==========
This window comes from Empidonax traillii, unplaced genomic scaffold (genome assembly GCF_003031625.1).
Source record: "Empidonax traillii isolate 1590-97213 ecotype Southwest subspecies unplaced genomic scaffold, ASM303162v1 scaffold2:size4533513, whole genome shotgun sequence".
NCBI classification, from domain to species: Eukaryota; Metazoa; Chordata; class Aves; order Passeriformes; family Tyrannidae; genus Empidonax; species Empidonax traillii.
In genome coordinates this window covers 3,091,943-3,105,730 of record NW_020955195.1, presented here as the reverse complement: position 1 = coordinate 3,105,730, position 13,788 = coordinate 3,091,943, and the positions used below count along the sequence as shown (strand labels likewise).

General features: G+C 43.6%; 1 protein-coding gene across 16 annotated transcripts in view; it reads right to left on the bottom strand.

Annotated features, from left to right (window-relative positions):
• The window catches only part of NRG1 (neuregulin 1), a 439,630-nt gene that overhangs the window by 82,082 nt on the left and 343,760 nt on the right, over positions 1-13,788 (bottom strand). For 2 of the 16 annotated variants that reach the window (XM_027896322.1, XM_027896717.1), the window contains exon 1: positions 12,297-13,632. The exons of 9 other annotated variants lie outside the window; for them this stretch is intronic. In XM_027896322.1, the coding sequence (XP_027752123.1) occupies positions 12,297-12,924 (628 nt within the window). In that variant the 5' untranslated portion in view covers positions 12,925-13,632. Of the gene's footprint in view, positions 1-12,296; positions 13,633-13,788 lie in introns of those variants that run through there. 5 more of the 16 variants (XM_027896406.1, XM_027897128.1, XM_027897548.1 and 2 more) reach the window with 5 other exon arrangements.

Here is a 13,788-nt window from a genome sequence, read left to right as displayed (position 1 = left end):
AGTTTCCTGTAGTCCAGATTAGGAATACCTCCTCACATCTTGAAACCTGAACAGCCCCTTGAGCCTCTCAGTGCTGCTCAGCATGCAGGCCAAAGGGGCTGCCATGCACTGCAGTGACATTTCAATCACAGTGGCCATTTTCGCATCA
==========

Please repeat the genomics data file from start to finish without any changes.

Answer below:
This window comes from Empidonax traillii, unplaced genomic scaffold (genome assembly GCF_003031625.1).
Source record: "Empidonax traillii isolate 1590-97213 ecotype Southwest subspecies unplaced genomic scaffold, ASM303162v1 scaffold2:size4533513, whole genome shotgun sequence".
NCBI classification, from domain to species: Eukaryota; Metazoa; Chordata; class Aves; order Passeriformes; family Tyrannidae; genus Empidonax; species Empidonax traillii.
In genome coordinates this window covers 3,091,943-3,105,730 of record NW_020955195.1, presented here as the reverse complement: position 1 = coordinate 3,105,730, position 13,788 = coordinate 3,091,943, and the positions used below count along the sequence as shown (strand labels likewise).

General features: G+C 43.6%; 1 protein-coding gene across 16 annotated transcripts in view; it reads right to left on the bottom strand.

Annotated features, from left to right (window-relative positions):
• The window catches only part of NRG1 (neuregulin 1), a 439,630-nt gene that overhangs the window by 82,082 nt on the left and 343,760 nt on the right, over positions 1-13,788 (bottom strand). For 2 of the 16 annotated variants that reach the window (XM_027896322.1, XM_027896717.1), the window contains exon 1: positions 12,297-13,632. The exons of 9 other annotated variants lie outside the window; for them this stretch is intronic. In XM_027896322.1, the coding sequence (XP_027752123.1) occupies positions 12,297-12,924 (628 nt within the window). In that variant the 5' untranslated portion in view covers positions 12,925-13,632. Of the gene's footprint in view, positions 1-12,296; positions 13,633-13,788 lie in introns of those variants that run through there. 5 more of the 16 variants (XM_027896406.1, XM_027897128.1, XM_027897548.1 and 2 more) reach the window with 5 other exon arrangements.

Here is a 13,788-nt window from a genome sequence, read left to right as displayed (position 1 = left end):
AGTTTCCTGTAGTCCAGATTAGGAATACCTCCTCACATCTTGAAACCTGAACAGCCCCTTGAGCCTCTCAGTGCTGCTCAGCATGCAGGCCAAAGGGGCTGCCATGCACTGCAGTGACATTTCAATCACAGTGGCCATTTTCGCATCA